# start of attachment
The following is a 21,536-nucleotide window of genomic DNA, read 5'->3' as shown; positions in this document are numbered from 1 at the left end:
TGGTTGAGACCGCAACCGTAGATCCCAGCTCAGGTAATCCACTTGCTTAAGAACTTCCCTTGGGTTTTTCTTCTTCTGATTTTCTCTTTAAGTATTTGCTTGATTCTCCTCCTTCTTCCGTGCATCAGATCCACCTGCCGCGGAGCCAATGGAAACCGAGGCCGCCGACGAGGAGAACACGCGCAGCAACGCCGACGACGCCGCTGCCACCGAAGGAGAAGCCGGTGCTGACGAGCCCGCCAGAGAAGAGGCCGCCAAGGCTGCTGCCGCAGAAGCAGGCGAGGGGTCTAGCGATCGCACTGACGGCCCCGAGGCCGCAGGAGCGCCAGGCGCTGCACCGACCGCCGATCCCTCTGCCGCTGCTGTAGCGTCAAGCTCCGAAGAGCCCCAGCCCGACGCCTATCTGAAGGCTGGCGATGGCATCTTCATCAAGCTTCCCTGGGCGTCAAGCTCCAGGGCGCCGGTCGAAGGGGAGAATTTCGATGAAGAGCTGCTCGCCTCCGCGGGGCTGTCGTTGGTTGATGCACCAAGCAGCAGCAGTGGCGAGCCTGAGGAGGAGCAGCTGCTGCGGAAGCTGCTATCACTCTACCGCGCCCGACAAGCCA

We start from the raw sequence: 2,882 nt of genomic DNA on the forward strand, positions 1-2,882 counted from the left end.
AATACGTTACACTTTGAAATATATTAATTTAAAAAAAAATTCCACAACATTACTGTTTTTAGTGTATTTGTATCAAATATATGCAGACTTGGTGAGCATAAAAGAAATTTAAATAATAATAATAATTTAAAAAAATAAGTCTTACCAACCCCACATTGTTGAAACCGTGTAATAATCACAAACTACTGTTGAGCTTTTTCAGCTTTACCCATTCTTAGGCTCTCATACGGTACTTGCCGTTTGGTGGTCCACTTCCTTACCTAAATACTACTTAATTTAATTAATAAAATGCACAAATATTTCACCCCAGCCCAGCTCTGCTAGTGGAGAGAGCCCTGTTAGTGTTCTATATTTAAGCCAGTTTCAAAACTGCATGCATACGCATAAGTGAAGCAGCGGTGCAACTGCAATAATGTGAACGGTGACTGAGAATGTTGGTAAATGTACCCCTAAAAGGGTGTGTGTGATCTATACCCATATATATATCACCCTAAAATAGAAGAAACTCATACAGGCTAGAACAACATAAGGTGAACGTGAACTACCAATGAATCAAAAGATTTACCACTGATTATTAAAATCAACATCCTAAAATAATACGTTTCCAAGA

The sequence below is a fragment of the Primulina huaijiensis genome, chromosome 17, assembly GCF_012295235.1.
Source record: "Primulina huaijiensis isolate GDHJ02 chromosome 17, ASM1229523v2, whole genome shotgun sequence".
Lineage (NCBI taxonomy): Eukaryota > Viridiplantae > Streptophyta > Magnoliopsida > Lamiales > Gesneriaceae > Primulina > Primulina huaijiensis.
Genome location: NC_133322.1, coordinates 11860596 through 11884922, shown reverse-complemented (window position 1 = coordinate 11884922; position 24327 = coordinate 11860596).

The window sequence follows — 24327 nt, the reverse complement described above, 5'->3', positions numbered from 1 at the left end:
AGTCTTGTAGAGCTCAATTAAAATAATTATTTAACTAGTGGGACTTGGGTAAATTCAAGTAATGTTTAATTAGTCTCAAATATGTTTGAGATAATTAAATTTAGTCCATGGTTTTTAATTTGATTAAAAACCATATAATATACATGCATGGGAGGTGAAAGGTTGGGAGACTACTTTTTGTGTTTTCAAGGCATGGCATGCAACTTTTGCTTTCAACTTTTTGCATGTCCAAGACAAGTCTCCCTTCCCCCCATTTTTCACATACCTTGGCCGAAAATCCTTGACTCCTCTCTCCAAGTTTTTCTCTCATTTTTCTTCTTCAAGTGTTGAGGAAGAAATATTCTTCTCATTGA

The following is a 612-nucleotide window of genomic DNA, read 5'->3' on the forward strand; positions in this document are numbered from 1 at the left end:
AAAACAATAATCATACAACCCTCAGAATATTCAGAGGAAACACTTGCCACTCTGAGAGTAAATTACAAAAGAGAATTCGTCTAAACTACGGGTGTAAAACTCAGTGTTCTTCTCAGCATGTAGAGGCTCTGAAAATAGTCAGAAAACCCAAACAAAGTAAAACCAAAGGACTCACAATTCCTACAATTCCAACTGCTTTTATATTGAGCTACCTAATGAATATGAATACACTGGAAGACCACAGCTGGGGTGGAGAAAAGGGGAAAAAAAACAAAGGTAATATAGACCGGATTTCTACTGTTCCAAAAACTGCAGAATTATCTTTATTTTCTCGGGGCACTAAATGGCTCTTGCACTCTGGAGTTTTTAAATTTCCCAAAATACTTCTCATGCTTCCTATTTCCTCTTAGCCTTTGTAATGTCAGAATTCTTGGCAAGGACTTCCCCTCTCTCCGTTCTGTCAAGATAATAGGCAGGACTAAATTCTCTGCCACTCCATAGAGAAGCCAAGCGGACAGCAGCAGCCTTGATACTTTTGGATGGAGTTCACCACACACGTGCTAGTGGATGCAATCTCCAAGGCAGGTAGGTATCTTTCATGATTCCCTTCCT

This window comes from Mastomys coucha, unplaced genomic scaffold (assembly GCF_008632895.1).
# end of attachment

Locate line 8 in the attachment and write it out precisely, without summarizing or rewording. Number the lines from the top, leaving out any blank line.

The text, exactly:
Genome location: NC_133322.1, coordinates 11860596 through 11884922, shown reverse-complemented (window position 1 = coordinate 11884922; position 24327 = coordinate 11860596).